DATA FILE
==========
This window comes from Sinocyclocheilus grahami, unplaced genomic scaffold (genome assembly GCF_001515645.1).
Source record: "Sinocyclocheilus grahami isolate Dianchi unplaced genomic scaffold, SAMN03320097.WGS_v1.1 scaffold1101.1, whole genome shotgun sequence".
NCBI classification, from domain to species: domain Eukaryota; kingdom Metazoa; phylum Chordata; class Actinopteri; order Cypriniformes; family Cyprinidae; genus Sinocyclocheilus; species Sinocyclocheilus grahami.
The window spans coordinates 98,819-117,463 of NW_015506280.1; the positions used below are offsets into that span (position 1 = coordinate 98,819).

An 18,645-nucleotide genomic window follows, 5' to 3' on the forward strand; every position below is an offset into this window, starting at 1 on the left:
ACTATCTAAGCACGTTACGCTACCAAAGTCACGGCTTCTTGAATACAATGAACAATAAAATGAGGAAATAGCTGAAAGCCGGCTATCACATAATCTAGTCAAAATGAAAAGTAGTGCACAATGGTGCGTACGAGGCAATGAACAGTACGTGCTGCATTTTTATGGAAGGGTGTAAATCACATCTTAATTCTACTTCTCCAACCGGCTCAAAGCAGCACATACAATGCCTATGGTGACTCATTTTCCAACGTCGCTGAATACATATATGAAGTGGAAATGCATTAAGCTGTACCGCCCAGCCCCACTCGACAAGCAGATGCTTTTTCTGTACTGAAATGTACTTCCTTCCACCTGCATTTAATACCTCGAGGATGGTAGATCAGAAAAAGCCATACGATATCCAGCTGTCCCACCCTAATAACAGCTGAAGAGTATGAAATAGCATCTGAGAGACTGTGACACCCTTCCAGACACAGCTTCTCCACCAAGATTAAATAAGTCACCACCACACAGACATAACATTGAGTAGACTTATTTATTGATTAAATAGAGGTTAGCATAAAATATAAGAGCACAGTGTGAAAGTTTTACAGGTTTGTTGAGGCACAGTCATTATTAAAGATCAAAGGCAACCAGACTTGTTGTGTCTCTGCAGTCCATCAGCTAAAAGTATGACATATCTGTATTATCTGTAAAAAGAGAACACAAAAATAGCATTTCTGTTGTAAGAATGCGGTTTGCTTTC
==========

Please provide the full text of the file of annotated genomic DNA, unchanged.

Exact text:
This window comes from Sinocyclocheilus grahami, unplaced genomic scaffold (genome assembly GCF_001515645.1).
Source record: "Sinocyclocheilus grahami isolate Dianchi unplaced genomic scaffold, SAMN03320097.WGS_v1.1 scaffold1101.1, whole genome shotgun sequence".
NCBI classification, from domain to species: domain Eukaryota; kingdom Metazoa; phylum Chordata; class Actinopteri; order Cypriniformes; family Cyprinidae; genus Sinocyclocheilus; species Sinocyclocheilus grahami.
The window spans coordinates 98,819-117,463 of NW_015506280.1; the positions used below are offsets into that span (position 1 = coordinate 98,819).

An 18,645-nucleotide genomic window follows, 5' to 3' on the forward strand; every position below is an offset into this window, starting at 1 on the left:
ACTATCTAAGCACGTTACGCTACCAAAGTCACGGCTTCTTGAATACAATGAACAATAAAATGAGGAAATAGCTGAAAGCCGGCTATCACATAATCTAGTCAAAATGAAAAGTAGTGCACAATGGTGCGTACGAGGCAATGAACAGTACGTGCTGCATTTTTATGGAAGGGTGTAAATCACATCTTAATTCTACTTCTCCAACCGGCTCAAAGCAGCACATACAATGCCTATGGTGACTCATTTTCCAACGTCGCTGAATACATATATGAAGTGGAAATGCATTAAGCTGTACCGCCCAGCCCCACTCGACAAGCAGATGCTTTTTCTGTACTGAAATGTACTTCCTTCCACCTGCATTTAATACCTCGAGGATGGTAGATCAGAAAAAGCCATACGATATCCAGCTGTCCCACCCTAATAACAGCTGAAGAGTATGAAATAGCATCTGAGAGACTGTGACACCCTTCCAGACACAGCTTCTCCACCAAGATTAAATAAGTCACCACCACACAGACATAACATTGAGTAGACTTATTTATTGATTAAATAGAGGTTAGCATAAAATATAAGAGCACAGTGTGAAAGTTTTACAGGTTTGTTGAGGCACAGTCATTATTAAAGATCAAAGGCAACCAGACTTGTTGTGTCTCTGCAGTCCATCAGCTAAAAGTATGACATATCTGTATTATCTGTAAAAAGAGAACACAAAAATAGCATTTCTGTTGTAAGAATGCGGTTTGCTTTC